India can grow and cut emissions at the same time: Montek Singh Ahluwalia

Former Planning Commission deputy chairman Montek Singh Ahluwalia
Technology has now developed in a way that makes it possible for us to keep growing and not necessarily increase emissions, renowned economist and former Planning Commission deputy chairman Montek Singh Ahluwalia told Business Standard in an exclusive interview.

 

Ahluwalia has authored a forthcoming research study outlining India's possible decarbonisation strategy for the Centre for Social and Economic Progress (CSEP), along with CSEP Associate Fellow Utkarsh Patel. The findings of this study were unveiled and discussed at a seminar on August 6, 2021.

 

The economist pointed out in the interview that the approach to containing growth of emissions had traditionally been to increase the energy efficiency of gross domestic product (GDP). However, that alone would not prove to be enough under the present circumstances.

 

With that in mind, he outlined the strategy that could be adopted going forward. "You get the energy you need for growth through electricity. That, first of all, requires massive electrification. Wherever you are using fossil fuels, you switch to electricity," he explained. "And that has to be combined with a switch to green sources of electricity." The last part is critical. Ahluwalia explained that mere electrification did not reduce emissions. "If the electricity is produced by coal, the emission is taking place elsewhere."

 

However, the present state of technology opens up avenues that make switching away from coal possible. "The big technological breakthrough now is that renewable energy has become cost-competitive with coal. Looking ahead, costs are falling and they are likely to fall further," he said. "As a result, you can meet an expanding need of energy from electricity and you can turn to green sources of electricity so the expanded electricity production doesn't lead to emissions," he added.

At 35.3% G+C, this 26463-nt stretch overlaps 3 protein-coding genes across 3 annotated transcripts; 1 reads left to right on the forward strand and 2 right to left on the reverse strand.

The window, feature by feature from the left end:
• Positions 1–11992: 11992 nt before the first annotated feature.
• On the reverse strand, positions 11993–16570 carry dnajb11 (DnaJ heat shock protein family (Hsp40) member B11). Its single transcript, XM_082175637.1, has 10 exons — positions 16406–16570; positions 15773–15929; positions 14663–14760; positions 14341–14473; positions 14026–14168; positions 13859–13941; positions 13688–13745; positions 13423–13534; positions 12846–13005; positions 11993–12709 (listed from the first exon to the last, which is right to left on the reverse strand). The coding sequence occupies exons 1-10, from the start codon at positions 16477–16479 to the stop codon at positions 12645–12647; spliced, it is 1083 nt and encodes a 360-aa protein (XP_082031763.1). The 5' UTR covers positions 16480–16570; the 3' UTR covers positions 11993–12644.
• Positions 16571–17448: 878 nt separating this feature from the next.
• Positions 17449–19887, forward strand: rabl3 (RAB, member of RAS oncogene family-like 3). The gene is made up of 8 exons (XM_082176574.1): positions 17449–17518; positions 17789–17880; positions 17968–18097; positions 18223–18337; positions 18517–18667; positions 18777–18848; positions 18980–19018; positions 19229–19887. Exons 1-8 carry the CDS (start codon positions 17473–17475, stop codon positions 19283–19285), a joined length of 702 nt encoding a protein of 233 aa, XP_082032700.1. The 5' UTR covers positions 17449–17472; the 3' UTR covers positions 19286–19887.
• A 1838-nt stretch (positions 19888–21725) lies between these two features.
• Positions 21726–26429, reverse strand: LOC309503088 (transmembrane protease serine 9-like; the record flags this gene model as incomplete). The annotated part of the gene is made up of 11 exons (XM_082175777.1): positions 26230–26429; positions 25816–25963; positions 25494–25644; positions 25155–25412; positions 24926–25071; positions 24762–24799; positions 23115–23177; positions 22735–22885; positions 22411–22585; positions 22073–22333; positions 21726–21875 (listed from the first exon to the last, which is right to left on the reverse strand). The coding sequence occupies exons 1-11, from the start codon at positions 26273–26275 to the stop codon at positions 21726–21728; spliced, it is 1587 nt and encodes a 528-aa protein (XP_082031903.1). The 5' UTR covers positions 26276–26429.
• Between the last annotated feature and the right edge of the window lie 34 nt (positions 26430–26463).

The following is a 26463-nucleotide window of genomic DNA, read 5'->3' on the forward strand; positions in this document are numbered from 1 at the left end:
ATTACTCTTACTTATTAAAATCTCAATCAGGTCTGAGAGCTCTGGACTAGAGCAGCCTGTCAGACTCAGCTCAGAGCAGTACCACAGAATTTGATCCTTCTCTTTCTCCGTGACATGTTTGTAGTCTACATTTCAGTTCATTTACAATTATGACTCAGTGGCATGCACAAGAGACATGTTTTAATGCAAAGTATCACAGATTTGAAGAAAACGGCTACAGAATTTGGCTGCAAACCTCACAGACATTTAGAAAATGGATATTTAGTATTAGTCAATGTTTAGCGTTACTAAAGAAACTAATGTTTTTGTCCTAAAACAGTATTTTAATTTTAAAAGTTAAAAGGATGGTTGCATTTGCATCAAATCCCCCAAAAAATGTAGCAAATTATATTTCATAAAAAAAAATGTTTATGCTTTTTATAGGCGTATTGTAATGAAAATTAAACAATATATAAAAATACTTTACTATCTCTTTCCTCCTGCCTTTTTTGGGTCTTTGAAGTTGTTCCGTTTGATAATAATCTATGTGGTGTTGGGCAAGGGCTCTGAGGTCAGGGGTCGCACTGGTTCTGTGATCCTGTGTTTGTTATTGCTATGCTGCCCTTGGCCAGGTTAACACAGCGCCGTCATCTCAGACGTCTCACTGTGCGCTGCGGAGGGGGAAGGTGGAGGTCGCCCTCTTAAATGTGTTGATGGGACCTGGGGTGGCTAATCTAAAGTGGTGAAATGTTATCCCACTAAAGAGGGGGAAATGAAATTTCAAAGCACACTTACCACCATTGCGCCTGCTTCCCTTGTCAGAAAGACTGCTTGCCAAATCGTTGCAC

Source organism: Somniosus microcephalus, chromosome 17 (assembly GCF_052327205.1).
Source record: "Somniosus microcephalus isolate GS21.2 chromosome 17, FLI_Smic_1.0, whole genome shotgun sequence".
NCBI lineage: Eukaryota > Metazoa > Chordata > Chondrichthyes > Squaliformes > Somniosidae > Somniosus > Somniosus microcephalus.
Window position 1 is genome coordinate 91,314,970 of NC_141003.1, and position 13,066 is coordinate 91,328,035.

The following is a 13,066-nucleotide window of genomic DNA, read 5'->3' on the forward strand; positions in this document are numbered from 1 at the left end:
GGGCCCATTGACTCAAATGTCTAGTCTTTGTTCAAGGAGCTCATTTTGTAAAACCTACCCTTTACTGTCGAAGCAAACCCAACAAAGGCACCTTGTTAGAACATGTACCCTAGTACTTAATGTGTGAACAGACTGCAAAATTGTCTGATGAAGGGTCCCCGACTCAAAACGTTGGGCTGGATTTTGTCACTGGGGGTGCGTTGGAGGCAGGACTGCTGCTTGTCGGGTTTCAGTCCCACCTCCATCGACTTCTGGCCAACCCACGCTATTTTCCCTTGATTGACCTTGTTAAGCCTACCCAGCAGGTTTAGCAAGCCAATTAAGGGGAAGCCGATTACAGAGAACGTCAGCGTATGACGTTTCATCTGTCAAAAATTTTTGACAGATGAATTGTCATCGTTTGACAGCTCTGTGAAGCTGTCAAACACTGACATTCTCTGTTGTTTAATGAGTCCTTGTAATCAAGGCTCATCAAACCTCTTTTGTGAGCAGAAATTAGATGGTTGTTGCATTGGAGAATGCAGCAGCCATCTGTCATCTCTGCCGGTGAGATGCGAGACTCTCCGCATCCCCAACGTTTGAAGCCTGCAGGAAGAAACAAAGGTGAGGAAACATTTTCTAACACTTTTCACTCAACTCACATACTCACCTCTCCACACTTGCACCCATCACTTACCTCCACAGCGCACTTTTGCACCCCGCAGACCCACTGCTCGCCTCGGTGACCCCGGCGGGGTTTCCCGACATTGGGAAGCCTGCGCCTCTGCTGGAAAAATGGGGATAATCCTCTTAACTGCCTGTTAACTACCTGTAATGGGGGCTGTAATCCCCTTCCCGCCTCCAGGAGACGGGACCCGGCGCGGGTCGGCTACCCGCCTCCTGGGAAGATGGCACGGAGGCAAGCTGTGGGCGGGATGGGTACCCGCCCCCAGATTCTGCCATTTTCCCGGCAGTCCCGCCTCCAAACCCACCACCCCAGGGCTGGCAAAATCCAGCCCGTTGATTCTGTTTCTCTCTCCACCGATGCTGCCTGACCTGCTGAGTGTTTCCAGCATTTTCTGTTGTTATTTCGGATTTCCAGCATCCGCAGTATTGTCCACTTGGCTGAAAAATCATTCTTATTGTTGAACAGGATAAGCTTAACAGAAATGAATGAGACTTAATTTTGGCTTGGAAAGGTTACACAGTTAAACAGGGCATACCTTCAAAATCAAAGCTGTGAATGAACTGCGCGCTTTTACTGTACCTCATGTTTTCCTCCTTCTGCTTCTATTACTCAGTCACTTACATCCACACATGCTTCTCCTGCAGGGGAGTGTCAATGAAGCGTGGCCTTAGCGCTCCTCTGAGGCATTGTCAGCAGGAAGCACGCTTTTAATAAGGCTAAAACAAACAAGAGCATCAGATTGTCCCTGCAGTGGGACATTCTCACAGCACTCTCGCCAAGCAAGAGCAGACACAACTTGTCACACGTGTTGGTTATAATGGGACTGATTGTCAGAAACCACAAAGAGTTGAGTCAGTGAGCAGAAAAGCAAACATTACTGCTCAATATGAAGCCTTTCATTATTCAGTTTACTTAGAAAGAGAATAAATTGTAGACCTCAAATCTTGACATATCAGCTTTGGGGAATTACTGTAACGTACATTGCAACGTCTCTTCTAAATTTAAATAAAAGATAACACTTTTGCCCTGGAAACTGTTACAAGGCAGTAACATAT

The study for CSEP comes at a time when it is clear that we are not on track to meet the Paris target of limiting global warming to ideally 1.5 degrees Celcius. In fact, current policies imply more than 3 degrees Celcius of warming by the end of the century. This will be disastrous, and India will be among the countries most affected. Therefore, concerted and credible action is required by the world at large, including India.

 

In the interview, Ahluwalia also answered key questions on what India's emissions reduction target should be, and the scope for electrification across sectors.

 

He also addressed the problems of structural change that phasing out of coal and oil would present. Most importantly, he also suggested what could be India’s strategy for COP26. The United Nations-backed COP26 climate talks are scheduled to take place in Glasgow, Scotland, in November.



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